You don’t need the X-factor or a truly magnetic personality to draw to yourself the kind of friends who have the qualities you desire.
I guess I’m the poster boy that proves you don’t need a magnetic personality to draw friends into your life. What I want to share with you is how I managed to come up with the circle of friends I did have during the height of Project Fellowship. However, let me start by telling you of the grim situation I was in so you know how far north I went.
A Deep, Dark Depression
Back in 2004 when I was 35 years old I was suffering from severe depression and loneliness and had cloistered myself away for a year. A number of conspiring factors had caused this but in essence I had become weary of being overlooked friendship-wise and I deeply felt my friendship wasn’t valued.
In late 2005 I became inspired and that inspiration gave me a fierce courage. The world’s indifference, passiveness and apathy had beaten me down over a period of many years and I needed that courage to get up again.
The Heyday of Project Fellowship
During the height of Project Fellowship I had flocks of people coming to my different events. For my squash club I rented every court I could as I had no trouble getting friends to join. I hosted parties at my home with 15 – 20 people often coming to them. Beach barbecue and volleyball? No problem. More than enough players. People raved about my parties, new people asked me to let them know when the next one was and people complimented me on my events. So, what was I doing right?
1. Lots of Initiative & Sheer Enthusiasm
These two things can rock your world. When you see someone who appears popular and has so many friends it could be that he or she is just a great initiator who knows lots of people. I took a lot of initiative with friends and perhaps more importantly with an ever increasing number of them. I also was continually letting go of those who seemed disinterested. Inevitably, my circle of friends began to improve. Old feelings of not fitting in and not belonging disappeared.
High levels of initiative can achieve wonders. Unfortunately, many people only have a scale of initiative that goes from 1-3. Alas, I dare say that a number of people are just not conducting their friendship endeavors on a scale that will achieve the results they desire . To make things worse when they become discouraged they often go back to 1 and just cruise despite the fact their friendship situation continually bothers them. I know what that’s like because I went back to 0.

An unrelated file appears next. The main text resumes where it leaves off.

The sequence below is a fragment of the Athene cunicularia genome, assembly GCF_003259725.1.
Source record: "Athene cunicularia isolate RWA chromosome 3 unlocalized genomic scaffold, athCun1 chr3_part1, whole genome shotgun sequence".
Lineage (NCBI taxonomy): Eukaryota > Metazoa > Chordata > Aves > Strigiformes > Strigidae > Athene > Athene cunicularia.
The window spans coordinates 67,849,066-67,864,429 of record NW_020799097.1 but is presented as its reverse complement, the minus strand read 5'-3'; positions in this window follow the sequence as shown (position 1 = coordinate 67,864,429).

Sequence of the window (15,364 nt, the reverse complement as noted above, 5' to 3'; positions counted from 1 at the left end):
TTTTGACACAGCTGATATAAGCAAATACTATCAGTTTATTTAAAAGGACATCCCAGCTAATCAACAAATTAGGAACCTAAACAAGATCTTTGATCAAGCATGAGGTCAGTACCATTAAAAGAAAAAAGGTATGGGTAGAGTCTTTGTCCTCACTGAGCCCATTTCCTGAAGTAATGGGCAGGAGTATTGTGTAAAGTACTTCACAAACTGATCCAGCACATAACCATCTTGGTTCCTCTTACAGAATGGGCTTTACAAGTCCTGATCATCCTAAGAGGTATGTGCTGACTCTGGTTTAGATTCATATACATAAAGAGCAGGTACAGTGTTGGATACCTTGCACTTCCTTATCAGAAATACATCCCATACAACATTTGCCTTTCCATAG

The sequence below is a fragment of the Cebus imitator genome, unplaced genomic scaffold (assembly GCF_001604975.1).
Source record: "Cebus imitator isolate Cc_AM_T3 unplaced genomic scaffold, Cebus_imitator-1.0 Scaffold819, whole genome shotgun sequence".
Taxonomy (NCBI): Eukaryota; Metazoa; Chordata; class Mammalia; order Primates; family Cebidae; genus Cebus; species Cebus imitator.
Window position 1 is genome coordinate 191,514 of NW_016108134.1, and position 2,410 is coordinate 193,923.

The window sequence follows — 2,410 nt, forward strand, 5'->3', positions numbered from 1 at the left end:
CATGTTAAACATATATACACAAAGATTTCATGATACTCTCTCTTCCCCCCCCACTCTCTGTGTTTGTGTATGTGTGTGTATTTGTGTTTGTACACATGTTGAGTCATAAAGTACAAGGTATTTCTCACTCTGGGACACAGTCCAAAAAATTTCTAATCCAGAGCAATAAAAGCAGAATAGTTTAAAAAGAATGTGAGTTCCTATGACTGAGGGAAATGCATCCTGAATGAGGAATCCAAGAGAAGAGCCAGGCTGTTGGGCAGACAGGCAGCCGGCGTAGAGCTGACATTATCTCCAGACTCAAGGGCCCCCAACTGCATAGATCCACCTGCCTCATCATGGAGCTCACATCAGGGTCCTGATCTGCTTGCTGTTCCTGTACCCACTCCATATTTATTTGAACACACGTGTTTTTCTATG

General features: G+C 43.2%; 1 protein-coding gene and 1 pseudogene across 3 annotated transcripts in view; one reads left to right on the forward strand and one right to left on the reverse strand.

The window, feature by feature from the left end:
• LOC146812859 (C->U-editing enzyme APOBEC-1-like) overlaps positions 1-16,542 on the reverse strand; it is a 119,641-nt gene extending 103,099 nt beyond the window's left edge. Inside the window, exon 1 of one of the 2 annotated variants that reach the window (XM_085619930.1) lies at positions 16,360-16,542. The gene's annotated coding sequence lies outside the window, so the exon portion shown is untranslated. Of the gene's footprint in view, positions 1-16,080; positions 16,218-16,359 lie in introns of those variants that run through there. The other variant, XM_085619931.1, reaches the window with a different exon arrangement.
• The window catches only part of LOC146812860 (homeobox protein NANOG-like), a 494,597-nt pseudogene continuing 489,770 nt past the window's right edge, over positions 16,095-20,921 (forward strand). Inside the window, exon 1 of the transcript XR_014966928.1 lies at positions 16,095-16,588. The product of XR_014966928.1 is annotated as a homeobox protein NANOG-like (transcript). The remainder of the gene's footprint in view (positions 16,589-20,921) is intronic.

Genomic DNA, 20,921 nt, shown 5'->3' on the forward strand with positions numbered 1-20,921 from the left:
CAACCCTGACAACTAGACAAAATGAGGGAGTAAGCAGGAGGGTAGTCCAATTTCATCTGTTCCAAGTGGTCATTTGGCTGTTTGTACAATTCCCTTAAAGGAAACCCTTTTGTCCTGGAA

When I began to take massive action to create the kind of friendship circle I wanted my initiative shot up to 10. There were so many benefits as a result one of which is I now have a visceral sense of initiative from 1 – 10. If I went to another city and started my circle from scratch I could easily scale my initiative up to 10 if I wanted.
My enthusiasm was also sky high and this made it easier to draw people into my circle. Enthusiasm is contagious and a likable quality.
I truly lack the X-factor that some people have that causes people to flock to them on their own volition. However, initiative, a strong interest in others and sheer enthusiasm enabled me to draw a large group of friends into my life.
2. Show People a Good Time
For my board game parties in particular people knew that if they came to my home they would have a good time. I went to a lot of effort to make sure they did. I bought a bunch of board games and my friends were always bringing new games to the parties as well. I had a nice big pot of beef and potato stew on the stove so friends could help themselves at any time. I’d often follow it up with apple crumble and ice cream. What’s not to like?
3. Social Confidence
Social confidence is yet another game changer. The more social experiences I had and the more people I encountered and befriended the more confident I became. This is one of many benefits that happen to people who socially persevere.